Alzheimer’s Disease is the most common form of dementia found in the elderly today, directly impacting approximately forty million people. Statistics show that a new patient is diagnosed with Alzheimer’s Disease every four seconds. Although Alzheimer’s Disease is not curable, it is treatable. If the symptoms of Alzheimer’s are not caught in time, the window of opportunity to properly treat the disease in order to delay its devastating effects and possibly even prolong life may be missed.
What Nursing Homes Should Do
It is essential for caregivers in nursing homes to take the time to check in with patients regularly. This way, caretakers can spot and chart symptoms of Alzheimer’s Disease in order to catch it in time to implement successful treatment. Unfortunately, nursing homes are frequently understaffed due to monetary interests on behalf of administrations. Nursing homes often try to cut corners in order to save money in a “penny-wise, pound foolish” gesture of gross mismanagement.
What is Alzheimer’s Disease?
Alzheimer’s Disease is a condition that causes brain functions to shut down in stages. It is a progressive disease that starts attacking areas of the brain that store short term memory. As the condition manifests, more portions of the brain deteriorate. Eventually, Alzheimer’s disease continues to degrade the brain until it shuts down vital bodily functions, leading to death.
Impact of the Disease
Alzheimer’s Disease is a serious condition and its progression is ultimately fatal. Understanding how Alzheimer’s functions within the brain can help patients and their families prepare for the trajectory of changes and the impact they will have on memory, emotions, and bodily functions. Understanding Alzheimer’s Disease can help mitigate the fear factor of facing what would otherwise be an unknown and terrifying journey. Helping patients and their families understand the kind of treatments that are available to people suffering with Alzheimer’s is something your physician can help with.
The Stages of Alzheimer’s
Alzheimer’s happens in several basic stages. First, there is a loss of short term memory. Second, the disease targets the areas in the front of the brain that are responsible for generating logical thought patterns. Stage three targets the emotional center of the brain, causing drastic and sudden mood swings. Stage four hits the top of the brain, triggering paranoia and hallucinations, followed by stage five, which attacks the long-term memory. Finally, at stage six, the center of the brain governing the heart and breathing mechanisms of the brain shut down, which leads to death.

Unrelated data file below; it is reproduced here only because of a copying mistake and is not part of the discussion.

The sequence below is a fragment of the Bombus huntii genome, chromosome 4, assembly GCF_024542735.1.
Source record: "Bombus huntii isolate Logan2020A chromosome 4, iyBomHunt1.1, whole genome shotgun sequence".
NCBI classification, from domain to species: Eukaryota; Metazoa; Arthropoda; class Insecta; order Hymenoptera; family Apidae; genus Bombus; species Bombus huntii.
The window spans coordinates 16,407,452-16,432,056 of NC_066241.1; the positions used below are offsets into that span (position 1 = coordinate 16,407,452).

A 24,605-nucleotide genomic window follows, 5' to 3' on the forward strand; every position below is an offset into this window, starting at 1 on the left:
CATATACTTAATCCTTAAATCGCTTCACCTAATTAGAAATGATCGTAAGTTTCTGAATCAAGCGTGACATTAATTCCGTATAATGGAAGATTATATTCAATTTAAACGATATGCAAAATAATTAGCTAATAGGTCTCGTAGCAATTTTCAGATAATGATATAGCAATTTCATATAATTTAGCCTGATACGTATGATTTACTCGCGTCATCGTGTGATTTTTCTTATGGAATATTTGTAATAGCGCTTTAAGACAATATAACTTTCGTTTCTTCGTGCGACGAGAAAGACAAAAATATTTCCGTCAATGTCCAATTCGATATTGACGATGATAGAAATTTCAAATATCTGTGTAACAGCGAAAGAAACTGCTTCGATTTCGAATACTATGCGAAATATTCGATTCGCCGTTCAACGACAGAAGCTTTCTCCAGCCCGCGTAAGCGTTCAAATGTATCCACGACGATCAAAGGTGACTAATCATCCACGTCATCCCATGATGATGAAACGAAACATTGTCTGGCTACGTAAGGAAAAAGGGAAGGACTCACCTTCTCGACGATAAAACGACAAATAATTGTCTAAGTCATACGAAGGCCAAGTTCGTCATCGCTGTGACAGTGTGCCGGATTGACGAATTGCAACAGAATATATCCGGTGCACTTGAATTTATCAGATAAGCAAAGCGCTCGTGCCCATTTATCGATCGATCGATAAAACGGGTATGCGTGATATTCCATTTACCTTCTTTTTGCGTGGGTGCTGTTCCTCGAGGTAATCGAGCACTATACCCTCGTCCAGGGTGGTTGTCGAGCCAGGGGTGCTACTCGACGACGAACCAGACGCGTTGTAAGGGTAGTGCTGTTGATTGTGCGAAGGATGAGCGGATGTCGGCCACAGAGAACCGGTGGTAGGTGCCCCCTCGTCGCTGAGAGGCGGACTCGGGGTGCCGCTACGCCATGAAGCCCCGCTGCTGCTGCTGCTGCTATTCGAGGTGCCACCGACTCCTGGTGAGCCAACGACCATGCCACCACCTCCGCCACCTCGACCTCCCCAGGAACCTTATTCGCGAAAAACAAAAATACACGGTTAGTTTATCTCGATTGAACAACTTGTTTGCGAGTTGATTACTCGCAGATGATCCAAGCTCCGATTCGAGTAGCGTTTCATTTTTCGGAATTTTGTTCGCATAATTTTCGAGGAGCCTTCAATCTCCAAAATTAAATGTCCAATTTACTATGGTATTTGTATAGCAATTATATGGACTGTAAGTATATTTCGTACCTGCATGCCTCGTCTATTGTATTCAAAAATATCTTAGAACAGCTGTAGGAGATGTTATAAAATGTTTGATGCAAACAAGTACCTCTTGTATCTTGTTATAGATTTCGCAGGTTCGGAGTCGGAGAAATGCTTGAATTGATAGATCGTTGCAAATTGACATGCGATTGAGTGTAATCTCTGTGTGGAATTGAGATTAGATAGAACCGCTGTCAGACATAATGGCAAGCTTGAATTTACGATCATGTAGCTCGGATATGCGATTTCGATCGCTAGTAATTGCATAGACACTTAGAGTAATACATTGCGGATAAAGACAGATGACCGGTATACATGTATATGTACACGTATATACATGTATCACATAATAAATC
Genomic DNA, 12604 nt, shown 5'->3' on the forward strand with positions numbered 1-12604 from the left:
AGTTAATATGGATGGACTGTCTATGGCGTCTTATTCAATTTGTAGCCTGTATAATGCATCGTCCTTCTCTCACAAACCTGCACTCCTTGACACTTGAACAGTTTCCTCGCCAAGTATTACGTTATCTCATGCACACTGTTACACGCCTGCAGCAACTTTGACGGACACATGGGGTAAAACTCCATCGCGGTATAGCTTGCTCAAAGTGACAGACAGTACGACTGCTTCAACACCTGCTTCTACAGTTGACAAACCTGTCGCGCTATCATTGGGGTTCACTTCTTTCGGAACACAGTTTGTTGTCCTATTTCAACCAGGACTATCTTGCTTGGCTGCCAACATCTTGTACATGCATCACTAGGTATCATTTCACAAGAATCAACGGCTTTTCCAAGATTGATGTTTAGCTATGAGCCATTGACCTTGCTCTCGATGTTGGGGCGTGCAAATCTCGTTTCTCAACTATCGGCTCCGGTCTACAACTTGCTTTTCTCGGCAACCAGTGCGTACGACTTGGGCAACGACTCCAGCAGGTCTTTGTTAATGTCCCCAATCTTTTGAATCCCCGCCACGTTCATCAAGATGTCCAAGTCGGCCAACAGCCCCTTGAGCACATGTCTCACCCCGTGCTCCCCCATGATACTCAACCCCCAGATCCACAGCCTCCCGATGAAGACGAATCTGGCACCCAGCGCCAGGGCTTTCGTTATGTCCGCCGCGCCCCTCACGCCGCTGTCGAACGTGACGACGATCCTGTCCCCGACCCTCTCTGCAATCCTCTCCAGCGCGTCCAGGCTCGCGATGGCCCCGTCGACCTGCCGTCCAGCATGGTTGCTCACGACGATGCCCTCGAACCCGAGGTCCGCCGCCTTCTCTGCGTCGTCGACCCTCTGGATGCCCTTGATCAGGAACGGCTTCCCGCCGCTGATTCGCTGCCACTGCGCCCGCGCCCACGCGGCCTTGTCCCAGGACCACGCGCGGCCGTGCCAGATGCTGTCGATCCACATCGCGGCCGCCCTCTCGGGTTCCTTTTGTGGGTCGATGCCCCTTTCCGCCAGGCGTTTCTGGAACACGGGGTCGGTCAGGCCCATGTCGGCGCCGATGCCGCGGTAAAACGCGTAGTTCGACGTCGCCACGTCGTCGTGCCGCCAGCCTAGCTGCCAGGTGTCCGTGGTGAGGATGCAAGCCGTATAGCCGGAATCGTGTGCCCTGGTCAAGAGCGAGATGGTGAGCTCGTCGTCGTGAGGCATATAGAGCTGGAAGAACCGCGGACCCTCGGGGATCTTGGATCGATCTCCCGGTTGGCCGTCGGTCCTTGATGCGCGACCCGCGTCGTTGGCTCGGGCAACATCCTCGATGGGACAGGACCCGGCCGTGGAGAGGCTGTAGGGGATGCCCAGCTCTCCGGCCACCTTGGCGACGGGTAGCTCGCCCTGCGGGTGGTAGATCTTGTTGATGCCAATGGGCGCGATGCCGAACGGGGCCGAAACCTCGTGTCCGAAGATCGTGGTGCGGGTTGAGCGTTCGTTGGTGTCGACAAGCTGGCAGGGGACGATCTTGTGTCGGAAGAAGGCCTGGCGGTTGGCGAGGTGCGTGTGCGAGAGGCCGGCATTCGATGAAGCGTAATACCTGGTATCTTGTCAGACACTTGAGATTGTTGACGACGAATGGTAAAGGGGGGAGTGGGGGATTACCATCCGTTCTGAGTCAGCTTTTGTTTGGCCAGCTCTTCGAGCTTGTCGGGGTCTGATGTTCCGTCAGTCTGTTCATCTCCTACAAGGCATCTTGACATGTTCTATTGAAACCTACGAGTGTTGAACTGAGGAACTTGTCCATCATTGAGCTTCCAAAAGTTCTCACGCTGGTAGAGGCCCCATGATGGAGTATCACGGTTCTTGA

Some Symptoms of Alzheimer’s Disease
- Short and long term memory loss
- Extreme mood swings
Medically Speaking, What Causes Alzheimer’s Disease?
Alzheimer’s disease is caused by anomalies in brain tissues. There are two primary types of aberrations in brain tissue development that are responsible for the progression of the disease: beta amyloid clumps formed by deformed protein molecules, and neurofibrillary tangles.
Beta amyloid clumps develop because of mismatched enzymes pairing with proteins that are essential for communication between brain cells. Essentially, pairing with the wrong enzyme causes proteins to be stripped of the fatty protective layer that buffers cells, which results in the clumping together of proteins into sticky clumps of “plaque.” The buildup of protein cluster plaques in the brain triggers an immune response that sends a message signaling the destruction of compromised nerve cells. This blocks neural transmissions in the brain and leads to the degradation and deterioration of cognitive abilities and other functions of the central nervous system.
Neurofibrillary tangles are the other primary culprit in promoting Alzheimer’s Disease. Tau proteins help support the infrastructure of the channels in the brain that provide nutrients to neurons. Alzheimer’s Disease causes Tau proteins to become tangled, collapsing the necessary channels that transfer nutrients to brain cells, weakening them until they die.
Sadly, There is No Cure for Alzheimer’s Disease
But there are ways of slowing down the progression of the disease so that people coping with Alzheimer’s have hope of living longer without losing their mental faculties as quickly as they might without receiving treatment.
One option for treating Alzheimer’s Disease is to attempt to slow down the breakdown of acetylcholine in the brain. Acetylcholine is depleted in Alzheimer’s patients due to the death of the nerve cells that create them.
Another avenue for managing Alzheimer’s is plaque vaccinations. By eliminating plaque buildup in the brain, deterioration of the brain brought on by the disease can be stymied and slow down its process of killing off the brain and body.
Related Articles by Ed Smith:
- Over Medicating Nursing Home Patients
- Rights of Nursing Home Residents
- Decubitus Ulcers – Bed Sores
- Physical Abuse in the Nursing Home
- How a Nursing Abuse Lawyer Can Help You
Sacramento Nursing Home Negligence and Abuse Lawyers
I’m Ed Smith, a Nursing Home Abuse Attorney in Sacramento If you are suffering from Alzheimer’s Disease, or if you are the family member of a loved one with Alzheimer’s Disease, there is hope. Catching the disease in time can have substantial mitigating effects that will potentially diminish the heartbreak of Alzheimer’s. If you, someone you love, or a member of your family have been the victim of undiagnosed Alzheimer’s disease as a result of nursing home neglect, please contact my law office and ask for Ed Smith, at (916) 921-6400 or (800) 404-5400.
I am a member of the Million Dollar Advocates Forum, a distinguished group of attorney’s who have been awarded settlements of a million dollars or more.
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